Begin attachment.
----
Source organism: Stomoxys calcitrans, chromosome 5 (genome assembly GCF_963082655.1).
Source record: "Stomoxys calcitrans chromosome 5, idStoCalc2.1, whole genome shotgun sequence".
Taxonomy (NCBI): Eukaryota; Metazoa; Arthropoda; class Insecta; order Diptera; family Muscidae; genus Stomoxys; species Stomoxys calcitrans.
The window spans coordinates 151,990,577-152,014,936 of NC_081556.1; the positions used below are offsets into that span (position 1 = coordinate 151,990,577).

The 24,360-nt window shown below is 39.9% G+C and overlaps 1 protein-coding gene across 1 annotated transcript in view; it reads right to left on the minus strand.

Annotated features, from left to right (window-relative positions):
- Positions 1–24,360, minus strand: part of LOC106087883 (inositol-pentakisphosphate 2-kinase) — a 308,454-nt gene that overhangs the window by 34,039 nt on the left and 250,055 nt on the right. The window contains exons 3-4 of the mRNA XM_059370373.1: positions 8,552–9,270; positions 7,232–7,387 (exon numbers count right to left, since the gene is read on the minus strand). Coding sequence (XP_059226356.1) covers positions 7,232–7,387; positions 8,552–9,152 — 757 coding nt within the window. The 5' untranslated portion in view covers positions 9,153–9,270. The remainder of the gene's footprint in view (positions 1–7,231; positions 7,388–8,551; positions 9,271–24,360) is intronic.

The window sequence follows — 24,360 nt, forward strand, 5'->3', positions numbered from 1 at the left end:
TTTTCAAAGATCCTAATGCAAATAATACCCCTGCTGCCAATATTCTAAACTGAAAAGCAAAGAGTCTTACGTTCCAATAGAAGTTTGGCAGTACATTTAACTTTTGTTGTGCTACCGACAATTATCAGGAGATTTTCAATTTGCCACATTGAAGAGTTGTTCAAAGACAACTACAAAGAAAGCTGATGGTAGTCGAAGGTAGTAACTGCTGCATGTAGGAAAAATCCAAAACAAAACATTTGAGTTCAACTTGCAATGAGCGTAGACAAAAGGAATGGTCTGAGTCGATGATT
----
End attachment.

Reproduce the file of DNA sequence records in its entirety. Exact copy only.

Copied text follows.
Source organism: Stomoxys calcitrans, chromosome 5 (genome assembly GCF_963082655.1).
Source record: "Stomoxys calcitrans chromosome 5, idStoCalc2.1, whole genome shotgun sequence".
Taxonomy (NCBI): Eukaryota; Metazoa; Arthropoda; class Insecta; order Diptera; family Muscidae; genus Stomoxys; species Stomoxys calcitrans.
The window spans coordinates 151,990,577-152,014,936 of NC_081556.1; the positions used below are offsets into that span (position 1 = coordinate 151,990,577).

The 24,360-nt window shown below is 39.9% G+C and overlaps 1 protein-coding gene across 1 annotated transcript in view; it reads right to left on the minus strand.

Annotated features, from left to right (window-relative positions):
- Positions 1–24,360, minus strand: part of LOC106087883 (inositol-pentakisphosphate 2-kinase) — a 308,454-nt gene that overhangs the window by 34,039 nt on the left and 250,055 nt on the right. The window contains exons 3-4 of the mRNA XM_059370373.1: positions 8,552–9,270; positions 7,232–7,387 (exon numbers count right to left, since the gene is read on the minus strand). Coding sequence (XP_059226356.1) covers positions 7,232–7,387; positions 8,552–9,152 — 757 coding nt within the window. The 5' untranslated portion in view covers positions 9,153–9,270. The remainder of the gene's footprint in view (positions 1–7,231; positions 7,388–8,551; positions 9,271–24,360) is intronic.

The window sequence follows — 24,360 nt, forward strand, 5'->3', positions numbered from 1 at the left end:
TTTTCAAAGATCCTAATGCAAATAATACCCCTGCTGCCAATATTCTAAACTGAAAAGCAAAGAGTCTTACGTTCCAATAGAAGTTTGGCAGTACATTTAACTTTTGTTGTGCTACCGACAATTATCAGGAGATTTTCAATTTGCCACATTGAAGAGTTGTTCAAAGACAACTACAAAGAAAGCTGATGGTAGTCGAAGGTAGTAACTGCTGCATGTAGGAAAAATCCAAAACAAAACATTTGAGTTCAACTTGCAATGAGCGTAGACAAAAGGAATGGTCTGAGTCGATGATT